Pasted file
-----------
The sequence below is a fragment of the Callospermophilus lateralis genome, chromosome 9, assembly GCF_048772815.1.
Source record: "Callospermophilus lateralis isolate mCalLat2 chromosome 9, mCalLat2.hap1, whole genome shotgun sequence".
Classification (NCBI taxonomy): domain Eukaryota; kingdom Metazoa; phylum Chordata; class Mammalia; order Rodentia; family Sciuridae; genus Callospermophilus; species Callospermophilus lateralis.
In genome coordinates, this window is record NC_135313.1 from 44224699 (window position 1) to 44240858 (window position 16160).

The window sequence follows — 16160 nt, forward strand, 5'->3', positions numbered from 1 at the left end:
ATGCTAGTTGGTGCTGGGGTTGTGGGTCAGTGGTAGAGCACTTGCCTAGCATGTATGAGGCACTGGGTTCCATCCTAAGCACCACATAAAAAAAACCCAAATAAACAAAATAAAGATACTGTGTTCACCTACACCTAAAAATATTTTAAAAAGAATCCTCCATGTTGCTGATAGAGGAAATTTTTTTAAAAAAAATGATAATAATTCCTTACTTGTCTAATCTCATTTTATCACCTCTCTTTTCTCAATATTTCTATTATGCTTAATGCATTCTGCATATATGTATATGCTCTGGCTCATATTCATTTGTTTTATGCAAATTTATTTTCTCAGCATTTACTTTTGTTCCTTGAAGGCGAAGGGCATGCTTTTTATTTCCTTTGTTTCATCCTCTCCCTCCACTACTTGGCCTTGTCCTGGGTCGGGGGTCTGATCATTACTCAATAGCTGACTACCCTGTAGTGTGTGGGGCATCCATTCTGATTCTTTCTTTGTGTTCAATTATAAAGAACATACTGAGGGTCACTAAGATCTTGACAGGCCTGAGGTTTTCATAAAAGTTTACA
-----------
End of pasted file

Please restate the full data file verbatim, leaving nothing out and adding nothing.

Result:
The sequence below is a fragment of the Callospermophilus lateralis genome, chromosome 9, assembly GCF_048772815.1.
Source record: "Callospermophilus lateralis isolate mCalLat2 chromosome 9, mCalLat2.hap1, whole genome shotgun sequence".
Classification (NCBI taxonomy): domain Eukaryota; kingdom Metazoa; phylum Chordata; class Mammalia; order Rodentia; family Sciuridae; genus Callospermophilus; species Callospermophilus lateralis.
In genome coordinates, this window is record NC_135313.1 from 44224699 (window position 1) to 44240858 (window position 16160).

The window sequence follows — 16160 nt, forward strand, 5'->3', positions numbered from 1 at the left end:
ATGCTAGTTGGTGCTGGGGTTGTGGGTCAGTGGTAGAGCACTTGCCTAGCATGTATGAGGCACTGGGTTCCATCCTAAGCACCACATAAAAAAAACCCAAATAAACAAAATAAAGATACTGTGTTCACCTACACCTAAAAATATTTTAAAAAGAATCCTCCATGTTGCTGATAGAGGAAATTTTTTTAAAAAAAATGATAATAATTCCTTACTTGTCTAATCTCATTTTATCACCTCTCTTTTCTCAATATTTCTATTATGCTTAATGCATTCTGCATATATGTATATGCTCTGGCTCATATTCATTTGTTTTATGCAAATTTATTTTCTCAGCATTTACTTTTGTTCCTTGAAGGCGAAGGGCATGCTTTTTATTTCCTTTGTTTCATCCTCTCCCTCCACTACTTGGCCTTGTCCTGGGTCGGGGGTCTGATCATTACTCAATAGCTGACTACCCTGTAGTGTGTGGGGCATCCATTCTGATTCTTTCTTTGTGTTCAATTATAAAGAACATACTGAGGGTCACTAAGATCTTGACAGGCCTGAGGTTTTCATAAAAGTTTACA